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Berliner Zeitung - Germany | 20/10/2014

German train drivers' strike bad for employees

The German train drivers union GDL brought railway transport to a standstill with a strike on the weekend, just when school holidays were either starting or coming to an end in nine German states. Roughly two thirds of long-distance trains and many regional trains were out of operation. The union is hurting all Germany's employees with this action, the left-liberal daily Berliner Zeitung writes: "For years the German unions have more than fulfilled their obligations. Their demands for wage hikes have been as moderate as their strike actions. And the employers appreciated this. Now, however, it seems this conduct between the bargaining partners is at an end. The train drivers' union tried to paralyse the country over the weekend, not mainly to push through justified demands for higher pay and reduced working hours, but because it wants to outdo the competing union EVG. In so doing GDL disregarded German strike law. The right to power struggles between unions is not enshrined in the constitution. This strike has wreaked huge political and social damage - to the detriment of all employees." (20/10/2014)

La Repubblica - Italy | 19/10/2014

Italy entitled to higher deficit

Italy's government presented a so-called stability law on Thursday that foresees tax reductions and investments to the tune of 36 billion euros. Finally Rome is defending itself against Brussels' Stability Pact dictates, economist Tito Boeri applauds in the left-liberal daily La Repubblica: "One of these rules is not written in any contract but silently applied in the evaluation of national budget laws. A country is allowed to exceed the deficit limit for a year if its gross domestic product sinks or growth is four percent below its potential. With a growth prognosis of 0.1 percent for 2015, Italy is 3.9 percent below its growth potential [of four percent]. So because of just one decimal place Italy is having to argue that it faces extraordinary circumstances in order to pass its first expansive budget. Rules are inevitably stringent, and always seem idiotic to those who are forced to obey them." (19/10/2014)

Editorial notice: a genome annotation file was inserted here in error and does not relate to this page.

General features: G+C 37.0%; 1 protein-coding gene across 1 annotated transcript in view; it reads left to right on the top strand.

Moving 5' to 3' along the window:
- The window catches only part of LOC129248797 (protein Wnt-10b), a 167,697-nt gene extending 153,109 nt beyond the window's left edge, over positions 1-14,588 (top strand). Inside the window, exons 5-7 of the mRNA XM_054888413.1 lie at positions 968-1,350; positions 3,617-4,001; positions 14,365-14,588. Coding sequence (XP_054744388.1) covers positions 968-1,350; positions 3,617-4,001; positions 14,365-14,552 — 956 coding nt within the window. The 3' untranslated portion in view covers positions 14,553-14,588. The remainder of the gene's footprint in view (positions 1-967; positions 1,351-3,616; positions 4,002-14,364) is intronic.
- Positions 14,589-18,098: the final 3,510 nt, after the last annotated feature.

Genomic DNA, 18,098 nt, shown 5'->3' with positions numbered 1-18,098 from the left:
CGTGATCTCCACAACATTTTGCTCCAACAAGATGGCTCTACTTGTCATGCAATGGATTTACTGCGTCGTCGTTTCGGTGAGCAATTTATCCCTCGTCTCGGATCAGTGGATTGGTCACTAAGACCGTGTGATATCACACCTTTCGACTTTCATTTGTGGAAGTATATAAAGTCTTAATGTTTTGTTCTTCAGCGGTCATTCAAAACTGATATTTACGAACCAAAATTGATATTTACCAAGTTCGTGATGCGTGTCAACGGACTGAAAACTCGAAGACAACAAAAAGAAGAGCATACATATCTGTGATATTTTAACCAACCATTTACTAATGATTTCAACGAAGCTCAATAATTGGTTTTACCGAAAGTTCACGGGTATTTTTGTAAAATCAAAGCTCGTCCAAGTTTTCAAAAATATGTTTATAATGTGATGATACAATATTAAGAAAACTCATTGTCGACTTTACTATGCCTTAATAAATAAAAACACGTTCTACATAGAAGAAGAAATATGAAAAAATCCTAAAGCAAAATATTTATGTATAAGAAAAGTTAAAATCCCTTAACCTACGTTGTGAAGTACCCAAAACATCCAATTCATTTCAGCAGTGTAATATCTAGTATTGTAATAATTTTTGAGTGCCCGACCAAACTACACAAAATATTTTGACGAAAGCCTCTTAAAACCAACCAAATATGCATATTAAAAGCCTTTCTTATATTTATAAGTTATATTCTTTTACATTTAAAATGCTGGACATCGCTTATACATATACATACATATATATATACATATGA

Der Standard - Austria | 20/10/2014

Create new gas supply routes for the EU

According to an announcement by Ukrainian President Petro Poroshenko on Friday, Moscow and Kiev have agreed on a compromise in the gas dispute. This is good news but Europe still needs to reduce its dependence on Russian gas, the left-liberal daily Der Standard comments: "The EU can also breathe a sigh of relief given that several countries depend not just on Russian gas but also on the pipelines that run through Ukraine. However this reprieve is not without its price for Europe, which will effectively have to pay Ukraine's 4.5 billion dollars in debts to Gasprom. ... The only possible conclusion is that which Europe should have arrived at long ago: it must seek alternative gas routes and energy sources. ... But better late than never. So it must boost production in Europe and imports from North Africa or Norway. It must build liquid gas terminals and pull out of fossil energy. This will entail costs, but independence doesn't come for free." (20/10/2014)

The Malta Independent - Malta | 19/10/2014

German austerity dictates boost EU extremists